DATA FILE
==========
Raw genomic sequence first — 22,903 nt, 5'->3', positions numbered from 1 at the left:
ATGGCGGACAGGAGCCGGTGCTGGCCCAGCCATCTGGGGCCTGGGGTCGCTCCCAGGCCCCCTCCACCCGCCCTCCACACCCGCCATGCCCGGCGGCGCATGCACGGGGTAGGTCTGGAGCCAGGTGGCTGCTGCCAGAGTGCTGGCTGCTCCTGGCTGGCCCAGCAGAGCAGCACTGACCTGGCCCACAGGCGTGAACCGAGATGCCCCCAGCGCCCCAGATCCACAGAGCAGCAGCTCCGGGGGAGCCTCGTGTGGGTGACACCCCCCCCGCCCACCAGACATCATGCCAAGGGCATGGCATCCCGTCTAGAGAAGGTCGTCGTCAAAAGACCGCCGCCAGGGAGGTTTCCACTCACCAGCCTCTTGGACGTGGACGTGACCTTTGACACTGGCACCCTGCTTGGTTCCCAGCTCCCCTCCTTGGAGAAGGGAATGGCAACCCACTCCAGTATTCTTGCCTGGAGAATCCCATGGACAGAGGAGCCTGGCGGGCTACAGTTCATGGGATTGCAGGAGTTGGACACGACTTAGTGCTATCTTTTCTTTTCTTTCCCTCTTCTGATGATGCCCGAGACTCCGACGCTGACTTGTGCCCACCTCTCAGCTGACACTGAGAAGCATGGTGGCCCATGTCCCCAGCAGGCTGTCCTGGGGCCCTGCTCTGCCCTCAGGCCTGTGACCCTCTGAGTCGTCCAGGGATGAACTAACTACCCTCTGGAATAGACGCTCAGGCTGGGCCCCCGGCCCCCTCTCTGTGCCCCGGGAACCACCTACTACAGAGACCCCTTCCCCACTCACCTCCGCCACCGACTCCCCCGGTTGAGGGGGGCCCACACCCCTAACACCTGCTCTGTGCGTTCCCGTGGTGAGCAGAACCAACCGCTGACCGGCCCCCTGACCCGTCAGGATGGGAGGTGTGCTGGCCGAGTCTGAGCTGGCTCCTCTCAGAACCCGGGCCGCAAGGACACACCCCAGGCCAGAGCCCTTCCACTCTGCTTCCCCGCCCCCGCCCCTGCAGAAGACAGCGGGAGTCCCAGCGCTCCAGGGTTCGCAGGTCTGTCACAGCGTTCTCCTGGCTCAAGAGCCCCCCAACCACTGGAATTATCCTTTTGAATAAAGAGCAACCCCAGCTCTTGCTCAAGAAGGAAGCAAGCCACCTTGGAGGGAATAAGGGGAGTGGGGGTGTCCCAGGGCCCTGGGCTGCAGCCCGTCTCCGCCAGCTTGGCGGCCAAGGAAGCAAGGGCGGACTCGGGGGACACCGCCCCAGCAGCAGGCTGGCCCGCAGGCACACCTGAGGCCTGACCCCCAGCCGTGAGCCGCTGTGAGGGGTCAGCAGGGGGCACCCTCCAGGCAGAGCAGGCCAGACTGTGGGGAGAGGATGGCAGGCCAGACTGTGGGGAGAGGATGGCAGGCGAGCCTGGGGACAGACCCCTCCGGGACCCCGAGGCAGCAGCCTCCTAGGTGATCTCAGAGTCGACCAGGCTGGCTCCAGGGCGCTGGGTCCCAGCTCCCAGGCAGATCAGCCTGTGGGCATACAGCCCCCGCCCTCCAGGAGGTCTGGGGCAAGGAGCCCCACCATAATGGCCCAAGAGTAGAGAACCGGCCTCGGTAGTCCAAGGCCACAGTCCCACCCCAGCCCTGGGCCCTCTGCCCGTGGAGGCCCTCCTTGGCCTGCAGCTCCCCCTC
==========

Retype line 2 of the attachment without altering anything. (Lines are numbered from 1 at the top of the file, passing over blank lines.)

ATGGCGGACAGGAGCCGGTGCTGGCCCAGCCATCTGGGGCCTGGGGTCGCTCCCAGGCCCCCTCCACCCGCCCTCCACACCCGCCATGCCCGGCGGCGCATGCACGGGGTAGGTCTGGAGCCAGGTGGCTGCTGCCAGAGTGCTGGCTGCTCCTGGCTGGCCCAGCAGAGCAGCACTGACCTGGCCCACAGGCGTGAACCGAGATGCCCCCAGCGCCCCAGATCCACAGAGCAGCAGCTCCGGGGGAGCCTCGTGTGGGTGACACCCCCCCCGCCCACCAGACATCATGCCAAGGGCATGGCATCCCGTCTAGAGAAGGTCGTCGTCAAAAGACCGCCGCCAGGGAGGTTTCCACTCACCAGCCTCTTGGACGTGGACGTGACCTTTGACACTGGCACCCTGCTTGGTTCCCAGCTCCCCTCCTTGGAGAAGGGAATGGCAACCCACTCCAGTATTCTTGCCTGGAGAATCCCATGGACAGAGGAGCCTGGCGGGCTACAGTTCATGGGATTGCAGGAGTTGGACACGACTTAGTGCTATCTTTTCTTTTCTTTCCCTCTTCTGATGATGCCCGAGACTCCGACGCTGACTTGTGCCCACCTCTCAGCTGACACTGAGAAGCATGGTGGCCCATGTCCCCAGCAGGCTGTCCTGGGGCCCTGCTCTGCCCTCAGGCCTGTGACCCTCTGAGTCGTCCAGGGATGAACTAACTACCCTCTGGAATAGACGCTCAGGCTGGGCCCCCGGCCCCCTCTCTGTGCCCCGGGAACCACCTACTACAGAGACCCCTTCCCCACTCACCTCCGCCACCGACTCCCCCGGTTGAGGGGGGCCCACACCCCTAACACCTGCTCTGTGCGTTCCCGTGGTGAGCAGAACCAACCGCTGACCGGCCCCCTGACCCGTCAGGATGGGAGGTGTGCTGGCCGAGTCTGAGCTGGCTCCTCTCAGAACCCGGGCCGCAAGGACACACCCCAGGCCAGAGCCCTTCCACTCTGCTTCCCCGCCCCCGCCCCTGCAGAAGACAGCGGGAGTCCCAGCGCTCCAGGGTTCGCAGGTCTGTCACAGCGTTCTCCTGGCTCAAGAGCCCCCCAACCACTGGAATTATCCTTTTGAATAAAGAGCAACCCCAGCTCTTGCTCAAGAAGGAAGCAAGCCACCTTGGAGGGAATAAGGGGAGTGGGGGTGTCCCAGGGCCCTGGGCTGCAGCCCGTCTCCGCCAGCTTGGCGGCCAAGGAAGCAAGGGCGGACTCGGGGGACACCGCCCCAGCAGCAGGCTGGCCCGCAGGCACACCTGAGGCCTGACCCCCAGCCGTGAGCCGCTGTGAGGGGTCAGCAGGGGGCACCCTCCAGGCAGAGCAGGCCAGACTGTGGGGAGAGGATGGCAGGCCAGACTGTGGGGAGAGGATGGCAGGCGAGCCTGGGGACAGACCCCTCCGGGACCCCGAGGCAGCAGCCTCCTAGGTGATCTCAGAGTCGACCAGGCTGGCTCCAGGGCGCTGGGTCCCAGCTCCCAGGCAGATCAGCCTGTGGGCATACAGCCCCCGCCCTCCAGGAGGTCTGGGGCAAGGAGCCCCACCATAATGGCCCAAGAGTAGAGAACCGGCCTCGGTAGTCCAAGGCCACAGTCCCACCCCAGCCCTGGGCCCTCTGCCCGTGGAGGCCCTCCTTGGCCTGCAGCTCCCCCTC